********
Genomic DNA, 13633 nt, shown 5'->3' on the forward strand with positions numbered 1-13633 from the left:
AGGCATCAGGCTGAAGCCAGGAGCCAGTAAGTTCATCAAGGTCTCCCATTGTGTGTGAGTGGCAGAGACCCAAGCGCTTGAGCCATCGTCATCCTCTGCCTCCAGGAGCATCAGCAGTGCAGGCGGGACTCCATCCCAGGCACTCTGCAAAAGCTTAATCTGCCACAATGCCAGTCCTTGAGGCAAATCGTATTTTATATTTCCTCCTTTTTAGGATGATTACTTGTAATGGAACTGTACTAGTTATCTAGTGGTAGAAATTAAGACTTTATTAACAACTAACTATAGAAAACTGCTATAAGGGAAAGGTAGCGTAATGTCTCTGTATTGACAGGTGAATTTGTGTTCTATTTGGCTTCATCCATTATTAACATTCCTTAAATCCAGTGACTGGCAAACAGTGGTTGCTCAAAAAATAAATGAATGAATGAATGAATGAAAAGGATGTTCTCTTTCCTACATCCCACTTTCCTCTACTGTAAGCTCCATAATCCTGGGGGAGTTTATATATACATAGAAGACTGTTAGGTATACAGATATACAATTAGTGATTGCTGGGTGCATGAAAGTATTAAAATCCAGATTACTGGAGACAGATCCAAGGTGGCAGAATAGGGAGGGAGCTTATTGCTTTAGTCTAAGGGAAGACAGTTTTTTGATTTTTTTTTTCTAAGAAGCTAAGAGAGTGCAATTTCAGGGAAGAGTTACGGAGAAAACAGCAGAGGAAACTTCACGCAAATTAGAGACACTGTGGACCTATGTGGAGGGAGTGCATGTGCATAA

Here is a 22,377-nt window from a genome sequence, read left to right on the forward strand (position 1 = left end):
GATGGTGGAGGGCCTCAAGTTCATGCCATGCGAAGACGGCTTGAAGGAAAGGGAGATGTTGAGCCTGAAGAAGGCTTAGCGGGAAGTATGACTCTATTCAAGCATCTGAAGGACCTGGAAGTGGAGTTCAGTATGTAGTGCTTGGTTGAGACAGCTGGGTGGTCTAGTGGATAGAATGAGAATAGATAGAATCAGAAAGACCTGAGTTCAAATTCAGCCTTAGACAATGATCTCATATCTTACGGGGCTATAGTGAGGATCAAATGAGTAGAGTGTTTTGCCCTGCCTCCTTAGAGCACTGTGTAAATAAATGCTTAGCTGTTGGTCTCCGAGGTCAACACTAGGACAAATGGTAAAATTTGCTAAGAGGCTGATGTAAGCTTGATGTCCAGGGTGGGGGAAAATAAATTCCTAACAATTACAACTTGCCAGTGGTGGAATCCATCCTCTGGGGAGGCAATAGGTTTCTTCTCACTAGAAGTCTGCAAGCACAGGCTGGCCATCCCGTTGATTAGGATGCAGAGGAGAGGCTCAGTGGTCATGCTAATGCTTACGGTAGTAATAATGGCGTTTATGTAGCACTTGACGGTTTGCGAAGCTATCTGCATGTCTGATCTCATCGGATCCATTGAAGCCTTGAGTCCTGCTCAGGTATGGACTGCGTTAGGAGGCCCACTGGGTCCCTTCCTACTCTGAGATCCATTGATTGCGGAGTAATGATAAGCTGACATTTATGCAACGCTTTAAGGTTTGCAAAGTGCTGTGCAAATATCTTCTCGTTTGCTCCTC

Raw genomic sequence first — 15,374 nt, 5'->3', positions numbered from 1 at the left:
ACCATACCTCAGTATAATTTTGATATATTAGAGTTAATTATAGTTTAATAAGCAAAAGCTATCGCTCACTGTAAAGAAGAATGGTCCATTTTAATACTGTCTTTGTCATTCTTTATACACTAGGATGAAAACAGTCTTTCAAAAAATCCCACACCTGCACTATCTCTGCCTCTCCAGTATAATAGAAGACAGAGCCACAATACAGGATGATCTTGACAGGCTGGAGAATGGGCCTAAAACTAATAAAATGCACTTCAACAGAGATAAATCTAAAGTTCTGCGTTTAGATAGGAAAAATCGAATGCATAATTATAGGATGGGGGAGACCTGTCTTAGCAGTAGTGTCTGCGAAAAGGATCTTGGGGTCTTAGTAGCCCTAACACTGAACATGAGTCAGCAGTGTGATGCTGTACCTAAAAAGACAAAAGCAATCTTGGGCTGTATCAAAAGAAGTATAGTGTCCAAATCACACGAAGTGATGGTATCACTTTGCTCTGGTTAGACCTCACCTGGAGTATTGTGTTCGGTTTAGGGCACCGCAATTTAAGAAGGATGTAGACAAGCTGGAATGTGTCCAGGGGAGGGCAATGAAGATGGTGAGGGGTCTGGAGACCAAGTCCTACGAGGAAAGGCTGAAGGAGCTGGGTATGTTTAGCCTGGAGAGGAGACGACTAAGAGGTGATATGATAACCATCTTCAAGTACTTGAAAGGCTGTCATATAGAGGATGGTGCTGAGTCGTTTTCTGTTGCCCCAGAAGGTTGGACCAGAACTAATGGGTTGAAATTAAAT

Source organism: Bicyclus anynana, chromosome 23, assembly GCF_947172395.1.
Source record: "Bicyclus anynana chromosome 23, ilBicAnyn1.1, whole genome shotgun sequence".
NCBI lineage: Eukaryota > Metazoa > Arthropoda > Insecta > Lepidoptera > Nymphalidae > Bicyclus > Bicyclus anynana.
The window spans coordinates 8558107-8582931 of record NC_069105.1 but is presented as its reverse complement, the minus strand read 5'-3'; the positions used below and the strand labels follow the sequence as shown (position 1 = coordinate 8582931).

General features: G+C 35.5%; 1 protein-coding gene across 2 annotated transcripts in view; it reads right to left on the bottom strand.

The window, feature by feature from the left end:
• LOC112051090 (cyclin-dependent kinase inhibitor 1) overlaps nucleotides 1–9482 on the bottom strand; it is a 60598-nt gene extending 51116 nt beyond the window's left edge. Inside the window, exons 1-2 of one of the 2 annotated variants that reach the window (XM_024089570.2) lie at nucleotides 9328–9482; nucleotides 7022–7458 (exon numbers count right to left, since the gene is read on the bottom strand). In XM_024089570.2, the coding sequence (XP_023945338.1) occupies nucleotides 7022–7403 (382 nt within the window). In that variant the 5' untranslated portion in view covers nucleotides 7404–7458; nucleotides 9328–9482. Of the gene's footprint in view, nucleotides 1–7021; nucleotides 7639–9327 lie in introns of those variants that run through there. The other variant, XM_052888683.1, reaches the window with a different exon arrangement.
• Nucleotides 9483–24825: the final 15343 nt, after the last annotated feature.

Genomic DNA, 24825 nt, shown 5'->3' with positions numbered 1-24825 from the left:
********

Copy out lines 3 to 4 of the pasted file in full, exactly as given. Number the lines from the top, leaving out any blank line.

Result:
Here is a 22,377-nt window from a genome sequence, read left to right on the forward strand (position 1 = left end):
GATGGTGGAGGGCCTCAAGTTCATGCCATGCGAAGACGGCTTGAAGGAAAGGGAGATGTTGAGCCTGAAGAAGGCTTAGCGGGAAGTATGACTCTATTCAAGCATCTGAAGGACCTGGAAGTGGAGTTCAGTATGTAGTGCTTGGTTGAGACAGCTGGGTGGTCTAGTGGATAGAATGAGAATAGATAGAATCAGAAAGACCTGAGTTCAAATTCAGCCTTAGACAATGATCTCATATCTTACGGGGCTATAGTGAGGATCAAATGAGTAGAGTGTTTTGCCCTGCCTCCTTAGAGCACTGTGTAAATAAATGCTTAGCTGTTGGTCTCCGAGGTCAACACTAGGACAAATGGTAAAATTTGCTAAGAGGCTGATGTAAGCTTGATGTCCAGGGTGGGGGAAAATAAATTCCTAACAATTACAACTTGCCAGTGGTGGAATCCATCCTCTGGGGAGGCAATAGGTTTCTTCTCACTAGAAGTCTGCAAGCACAGGCTGGCCATCCCGTTGATTAGGATGCAGAGGAGAGGCTCAGTGGTCATGCTAATGCTTACGGTAGTAATAATGGCGTTTATGTAGCACTTGACGGTTTGCGAAGCTATCTGCATGTCTGATCTCATCGGATCCATTGAAGCCTTGAGTCCTGCTCAGGTATGGACTGCGTTAGGAGGCCCACTGGGTCCCTTCCTACTCTGAGATCCATTGATTGCGGAGTAATGATAAGCTGACATTTATGCAACGCTTTAAGGTTTGCAAAGTGCTGTGCAAATATCTTCTCGTTTGCTCCTC